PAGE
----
Happy International Day of Persons with Disabilities!! Who knew?

In the driver's seat of inclusion!
Not even on Twitter, yet so many followers!
Happy to be... and Happy Day to Me!

I randomly came across the fact that yesterday Dec. 3, was International Day of Persons with Disabilities. Who knew there even was such a day? I did not.

I prefer to say that I am a person with varying abilities, not the least of which are my keen writing skills. Nevertheless, I have a title to put on my ID card and it entitles me to various things, some clear, many not and most that I need to go out and demand.

So on this auspicious occasion, I would like to point out what some of those key rights are, many of which overlap with the internationally recognized rights of babies, known to parents worldwide:
  • I have the right to drive my parents crazy
  • I have the right to harass my younger brother and sister
  • I have the right to throw fits and have meltdowns, in public
  • I have the right to attend a "regular" school
  • I have the right to receive therapies at school
  • I have the right to get therapies through my insurance company
Kids who play together advance important causes together (such as inclusion)!

But, in parallel response to those bullet points:
  • No buts, it's the God-given right of every child and we know how to use our rights!
  • My brother and sister are getting old enough to harass me back!
  • No buts, again, its our God-given nature and the Murphy's Law of Babies
  • I cannot attend school without an aide and the aide only gets 30 hours/week to be with me
  • The city cannot find/hire/pay one therapist willing to come to my school for just me for one hour a week
  • My insurance company doesn't cooperate with the premiere place where I am receiving my therapies rather offers me subpar therapists, many of whom have zero experience with T21, at their own place (*one said session ended in utter disaster)
And so my parents have their own newly bestowed set of "rights":
  • My parents have the "right" to spend all their spare time embroiled in wars with governmental and insurance company bureaucracy  
  • My parents have the "right" to spend the rest of their spare time quelling entanglements between all of us siblings
  • My parents have the "right" to take time off of work to bring me to my therapies
  • My parents have the "right" to pick me up early from school every day because we have no aide for the after-school program
  • My parents have the "right" and responsibility to maintain their sanity despite all of the above

Perhaps those aren't rights, rather consequences of a broken system. Our famous biblical saying is "faith without works is dead." Likewise rights without the infrastructure to make them into reality are useless.

Days such as International Day of Persons with Disabilities, like the concept of inclusion, are nice in theory. But without a widespread awareness of the challenges facing people with disabilities - and I'm not talking about the mental and physical challenges - change is a long way down the road. Let's hope that this day will bring more awareness so that more rights can be readily meted out. And meted out with a cheerful heart rather than a long and exhausting war every time!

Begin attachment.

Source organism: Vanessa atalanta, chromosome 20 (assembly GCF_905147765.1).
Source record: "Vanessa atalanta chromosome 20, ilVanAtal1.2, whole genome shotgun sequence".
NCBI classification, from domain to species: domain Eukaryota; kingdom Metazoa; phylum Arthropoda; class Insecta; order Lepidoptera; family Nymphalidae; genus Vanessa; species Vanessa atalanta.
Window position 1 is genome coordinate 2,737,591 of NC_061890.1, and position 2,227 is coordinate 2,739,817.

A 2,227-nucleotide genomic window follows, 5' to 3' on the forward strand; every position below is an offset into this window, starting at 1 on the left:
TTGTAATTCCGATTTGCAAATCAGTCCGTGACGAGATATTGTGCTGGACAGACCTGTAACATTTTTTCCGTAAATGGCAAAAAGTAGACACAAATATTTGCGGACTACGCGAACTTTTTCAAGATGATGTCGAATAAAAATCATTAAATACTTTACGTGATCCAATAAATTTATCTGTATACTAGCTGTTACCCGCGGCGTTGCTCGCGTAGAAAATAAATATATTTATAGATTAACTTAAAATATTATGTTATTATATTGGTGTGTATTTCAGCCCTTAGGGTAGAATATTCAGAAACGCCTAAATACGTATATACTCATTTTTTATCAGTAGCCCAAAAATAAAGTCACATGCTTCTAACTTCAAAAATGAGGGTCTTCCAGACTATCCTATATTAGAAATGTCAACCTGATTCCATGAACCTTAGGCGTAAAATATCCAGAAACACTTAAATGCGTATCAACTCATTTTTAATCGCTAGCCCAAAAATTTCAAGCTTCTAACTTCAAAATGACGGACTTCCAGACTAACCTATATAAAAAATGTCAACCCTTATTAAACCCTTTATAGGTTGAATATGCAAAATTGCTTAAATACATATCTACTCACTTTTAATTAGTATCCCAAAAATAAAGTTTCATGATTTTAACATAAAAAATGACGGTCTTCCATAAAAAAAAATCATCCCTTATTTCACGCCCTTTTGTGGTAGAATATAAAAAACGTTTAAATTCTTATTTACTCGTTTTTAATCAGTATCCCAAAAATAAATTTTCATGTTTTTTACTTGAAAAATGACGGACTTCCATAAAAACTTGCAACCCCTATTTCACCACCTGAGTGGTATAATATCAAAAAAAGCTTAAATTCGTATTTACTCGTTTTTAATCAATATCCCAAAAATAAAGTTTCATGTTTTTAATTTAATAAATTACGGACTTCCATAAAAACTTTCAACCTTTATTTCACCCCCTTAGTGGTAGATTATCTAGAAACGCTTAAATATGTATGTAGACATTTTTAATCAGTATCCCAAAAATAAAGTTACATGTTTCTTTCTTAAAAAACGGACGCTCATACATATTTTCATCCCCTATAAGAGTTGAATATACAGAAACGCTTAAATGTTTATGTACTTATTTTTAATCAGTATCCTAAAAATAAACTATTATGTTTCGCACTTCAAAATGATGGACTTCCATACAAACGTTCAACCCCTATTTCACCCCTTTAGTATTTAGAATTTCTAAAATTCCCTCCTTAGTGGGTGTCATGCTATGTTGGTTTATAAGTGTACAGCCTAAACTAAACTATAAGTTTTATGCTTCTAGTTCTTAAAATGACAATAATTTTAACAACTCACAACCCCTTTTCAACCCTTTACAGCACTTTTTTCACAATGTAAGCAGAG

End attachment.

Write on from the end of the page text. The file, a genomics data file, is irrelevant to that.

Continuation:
I have lots of rights, but making them a reality is still a long way off. In the meantime, I make the most of the rights that I can execute on my own such as melting down and being cute.

Me and my shadow!
This is how Talia and I roll at school
I have a God-given right to be CUTE

Tuesday, December 1, 2015

Grand Central Station Takes on a Whole New Meaning!

Divergent heights and yet no fear of heights!

Mommy is wondering when the bathroom in our home will cease to smell like a New York City subway station.

With three toddler-through-little kid babies in the apartment, and with the attempted eradication of diapers all around, going to the bathroom is sticky business around here these days.

Luckily most of the misses occur in the bathroom and not on the sofa, so mommy shouldn't be complaining. But the other, shall we say, misplacements mean she must clean the bathroom every few hours of every day.

We are all in that transition time that includes issues such as potty attachment or no potty attachment, and height, particularly for male children. Questions plague us like: Do we sit or stand? Do we stand on a stool or without? Do we sit on the potty attachment or on the regular adult-sized throne? Do we even have TIME for all of these decisions?? No. Especially not when nature calls!

Hence there is always some tidying to be done. Some of us are in between heights: stand on a stool and you knock it out of the park. But stand on the floor and risk watering the tile. With Raia, her conundrum is less about sitting/standing as it is about patiently waiting until the entire process has been completed. Patiently being the key word.

But until we resolve these issues, the pervasive smell of a NYC subway station will continually remind mommy of home. She was sort of hoping for other reminders, but she should will take what she can get this holiday season!

Have the new iron bars stifled or enhanced our curiosity or what lies below?
The jury is still out!